What are Substances of Very High Concern (SVHCs) under EU REACH?
Substances of Very High Concern (SVHCs) are substances that can cause severe (and often irreversible) negative effects on human health and the environment. In the European Union (EU), these substances are published in the SVHC Candidate List. Once a substance is added to the Candidate List, its use in the EU market must be reported under the EU’s Registration, Evaluation, Authorization, and Restriction of Chemicals (REACH) regulation. Some substances may also be restricted under the regulation.
Continue reading to learn more about the SVHC Candidate List and its relation to the EU REACH regulation.
What is the SVHC Candidate List?
The SVHC Candidate List consists of reportable substances used in products placed on the EU market. These substances are primarily carcinogenic, mutagenic, or toxic to reproductive organs and/or bio-accumulative and toxic to the environment. Substances that cause a similar level of concern can also be included on a case-by-case basis.
Under EU REACH Article 33, EU-based companies must report on their use of SVHC Candidate List substances. The regulation requires declaration for the presence of SVHCs at a concentration above 0.1% weight by weight (w/w) at the article level.
The SVHC Candidate List also dictates Substances of Concern in Products (SCIP) database reporting. Explore our comparison of the SCIP database and EU REACH reporting requirements for more information.
Who manages the SVHC list?
The European Chemicals Agency (ECHA) manages, updates, and publishes the SVHC list. Updates are based on proposals from ECHA or national authorities, public consultation, and scientific research.
How many substances are on the SVHC list?
As of June 2023, the SVHC Candidate List contains 235 entries. However, some entries are families of substances, so the actual number of individual substances on the list exceeds 300. The list continues to grow each year as more potentially harmful substances are identified.
How often is the SVHC list updated?
The SVHC list is updated twice a year. The most recent update added two more chemicals: Diphenyl (2, 4, 6-trimethylbenzoyl) phosphine oxide and Bis (4-chlorophenyl) sulphone. The first chemical is toxic for reproduction and the second has persistent and bioaccumulative hazardous properties. Both chemicals are commonly used in inks and toners and in the production of plastic products.
How are substances added to the SVHC list?
The ECHA has an established process for adding new substances to the SVHC list, which begins when a substance is proposed for identification as an SVHC by the ECHA, a European Union member state, or a national authority. Proposals are submitted via a dossier in accordance with EU REACH Annex XV.
After an SVHC proposal is submitted, it is published on the ECHA website for a 45-day consultation period. During this time, interested parties can comment on the proposal or provide further information about the proposed substance, including its uses and alternatives.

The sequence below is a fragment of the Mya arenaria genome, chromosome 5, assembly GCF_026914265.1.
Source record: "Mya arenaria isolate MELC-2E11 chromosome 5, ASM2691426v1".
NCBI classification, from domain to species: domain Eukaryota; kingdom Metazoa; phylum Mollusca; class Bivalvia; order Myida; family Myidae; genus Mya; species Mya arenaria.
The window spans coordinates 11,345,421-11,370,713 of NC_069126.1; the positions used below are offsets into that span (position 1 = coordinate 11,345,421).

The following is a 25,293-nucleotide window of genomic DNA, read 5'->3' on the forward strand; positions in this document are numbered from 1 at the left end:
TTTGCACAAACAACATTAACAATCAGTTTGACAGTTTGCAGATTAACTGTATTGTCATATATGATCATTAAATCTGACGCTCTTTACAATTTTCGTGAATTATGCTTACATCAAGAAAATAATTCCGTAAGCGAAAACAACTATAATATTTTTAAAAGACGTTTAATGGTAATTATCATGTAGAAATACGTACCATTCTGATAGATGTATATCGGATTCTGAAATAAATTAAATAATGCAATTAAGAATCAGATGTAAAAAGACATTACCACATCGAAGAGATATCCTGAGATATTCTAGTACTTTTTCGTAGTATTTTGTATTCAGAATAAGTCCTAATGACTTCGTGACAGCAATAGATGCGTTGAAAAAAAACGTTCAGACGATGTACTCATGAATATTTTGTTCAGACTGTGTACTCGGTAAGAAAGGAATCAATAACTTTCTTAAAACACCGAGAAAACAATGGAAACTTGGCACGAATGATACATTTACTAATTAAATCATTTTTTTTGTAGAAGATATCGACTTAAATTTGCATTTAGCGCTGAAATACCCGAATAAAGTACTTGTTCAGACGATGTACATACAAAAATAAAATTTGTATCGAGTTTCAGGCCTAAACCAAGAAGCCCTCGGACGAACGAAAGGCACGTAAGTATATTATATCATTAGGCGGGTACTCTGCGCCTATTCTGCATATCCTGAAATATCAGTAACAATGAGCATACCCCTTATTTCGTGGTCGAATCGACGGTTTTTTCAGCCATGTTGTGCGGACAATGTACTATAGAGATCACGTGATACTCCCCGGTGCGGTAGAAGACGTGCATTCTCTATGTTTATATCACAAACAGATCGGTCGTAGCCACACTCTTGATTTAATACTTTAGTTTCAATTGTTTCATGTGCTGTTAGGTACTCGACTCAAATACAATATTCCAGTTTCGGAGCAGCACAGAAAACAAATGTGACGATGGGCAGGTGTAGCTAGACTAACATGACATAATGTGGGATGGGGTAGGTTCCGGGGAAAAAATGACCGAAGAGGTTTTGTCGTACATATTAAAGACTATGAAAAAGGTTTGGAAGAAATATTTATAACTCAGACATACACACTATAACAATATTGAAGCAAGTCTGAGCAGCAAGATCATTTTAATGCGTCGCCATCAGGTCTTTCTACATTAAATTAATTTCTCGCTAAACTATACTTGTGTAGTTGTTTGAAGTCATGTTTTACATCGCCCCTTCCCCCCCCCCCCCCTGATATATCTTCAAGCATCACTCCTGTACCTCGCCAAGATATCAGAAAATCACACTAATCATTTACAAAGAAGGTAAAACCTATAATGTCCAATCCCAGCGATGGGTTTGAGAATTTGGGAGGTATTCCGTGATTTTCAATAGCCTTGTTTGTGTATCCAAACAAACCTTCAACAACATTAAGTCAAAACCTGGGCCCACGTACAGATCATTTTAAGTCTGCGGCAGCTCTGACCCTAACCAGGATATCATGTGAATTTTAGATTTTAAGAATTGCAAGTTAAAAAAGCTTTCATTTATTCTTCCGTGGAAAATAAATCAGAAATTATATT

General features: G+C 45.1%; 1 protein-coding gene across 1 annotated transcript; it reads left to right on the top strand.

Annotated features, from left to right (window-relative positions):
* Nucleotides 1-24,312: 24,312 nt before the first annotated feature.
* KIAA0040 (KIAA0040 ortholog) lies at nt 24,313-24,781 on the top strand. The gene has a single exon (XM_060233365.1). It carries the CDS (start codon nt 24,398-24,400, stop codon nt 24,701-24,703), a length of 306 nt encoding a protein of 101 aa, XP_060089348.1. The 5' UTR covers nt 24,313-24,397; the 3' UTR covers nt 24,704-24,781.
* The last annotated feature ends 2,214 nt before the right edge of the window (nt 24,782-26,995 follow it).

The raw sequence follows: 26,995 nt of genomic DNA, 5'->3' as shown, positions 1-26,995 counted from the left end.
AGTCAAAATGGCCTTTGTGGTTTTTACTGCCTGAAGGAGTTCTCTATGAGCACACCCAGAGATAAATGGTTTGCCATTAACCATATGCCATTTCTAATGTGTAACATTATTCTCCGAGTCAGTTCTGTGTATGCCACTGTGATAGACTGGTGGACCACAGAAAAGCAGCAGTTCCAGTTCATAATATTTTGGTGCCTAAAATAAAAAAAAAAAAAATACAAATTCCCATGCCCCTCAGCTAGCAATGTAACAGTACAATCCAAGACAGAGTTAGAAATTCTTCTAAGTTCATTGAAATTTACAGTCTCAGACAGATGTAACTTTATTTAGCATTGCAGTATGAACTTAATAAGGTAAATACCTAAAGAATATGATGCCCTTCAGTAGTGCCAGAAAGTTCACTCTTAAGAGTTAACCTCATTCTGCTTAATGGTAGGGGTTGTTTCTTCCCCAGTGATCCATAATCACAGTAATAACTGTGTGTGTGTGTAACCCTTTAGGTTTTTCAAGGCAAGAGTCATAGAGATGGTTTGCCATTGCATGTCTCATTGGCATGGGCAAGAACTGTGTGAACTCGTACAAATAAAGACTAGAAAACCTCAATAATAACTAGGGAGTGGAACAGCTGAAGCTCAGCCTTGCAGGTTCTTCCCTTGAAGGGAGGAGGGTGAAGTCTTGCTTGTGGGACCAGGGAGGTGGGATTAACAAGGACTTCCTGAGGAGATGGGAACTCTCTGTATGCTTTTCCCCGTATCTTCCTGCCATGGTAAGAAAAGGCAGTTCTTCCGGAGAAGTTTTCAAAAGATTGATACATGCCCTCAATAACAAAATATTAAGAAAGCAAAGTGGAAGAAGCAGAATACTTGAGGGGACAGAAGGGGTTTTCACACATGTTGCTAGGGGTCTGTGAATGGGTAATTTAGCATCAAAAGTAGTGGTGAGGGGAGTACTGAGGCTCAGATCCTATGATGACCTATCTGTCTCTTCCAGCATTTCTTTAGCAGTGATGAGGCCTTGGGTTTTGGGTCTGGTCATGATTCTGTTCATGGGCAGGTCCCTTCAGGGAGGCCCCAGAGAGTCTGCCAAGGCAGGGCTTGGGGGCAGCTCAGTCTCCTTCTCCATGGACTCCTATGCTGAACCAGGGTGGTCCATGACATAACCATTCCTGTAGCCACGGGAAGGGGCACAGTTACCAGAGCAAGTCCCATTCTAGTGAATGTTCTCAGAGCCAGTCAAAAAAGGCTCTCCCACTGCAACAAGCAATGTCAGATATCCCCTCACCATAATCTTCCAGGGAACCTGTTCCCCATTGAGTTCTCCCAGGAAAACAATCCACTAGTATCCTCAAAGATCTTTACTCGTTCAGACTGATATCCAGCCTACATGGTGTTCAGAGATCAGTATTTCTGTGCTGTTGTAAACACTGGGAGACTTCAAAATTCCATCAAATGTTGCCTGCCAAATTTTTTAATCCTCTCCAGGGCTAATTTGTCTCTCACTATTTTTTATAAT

If no challenging feedback is received after the consultation period, the substance is immediately added to the list. Challenging comments or comments on uses and alternatives extend the decision stage. Learn more about the process of adding SVHCs to the Candidate List on ECHA’s website.
SVHCs on the Candidate List can eventually be recommended for the Authorization List. Once an SVHC has been added to the Authorization List, EU-based companies must obtain authorization to continue using the substance. The Authorization List ensures that SVHCs are replaced by safer alternatives whenever possible.
Company obligations for SVHC reporting
As mentioned earlier, Article 33 of EU REACH requires companies to report on their use of SVHCs contained over the threshold at the article level. Companies are also obligated to provide consumers with safety use information for each reported article. We created a five-step guide to EU REACH compliance to help compliance professionals navigate the process.
Streamline REACH compliance with Source Intelligence
REACH compliance consists of much more than reporting on SVHC use. Companies must also stay current with changes to the regulation (such as the updates to the SVHC Candidate List every six months), gather data from suppliers, and ensure the correct application of documentation. This process is overwhelming without the proper resources and tools, especially for companies that comply with other REACH programs worldwide.
Source Intelligence’s REACH program facilitates supplier engagement, data analysis, and documentation generation through powerful compliance software and fully managed service options. Explore our REACH Program to learn more about its features and benefits, or schedule a demo for a more in-depth look at how we can help.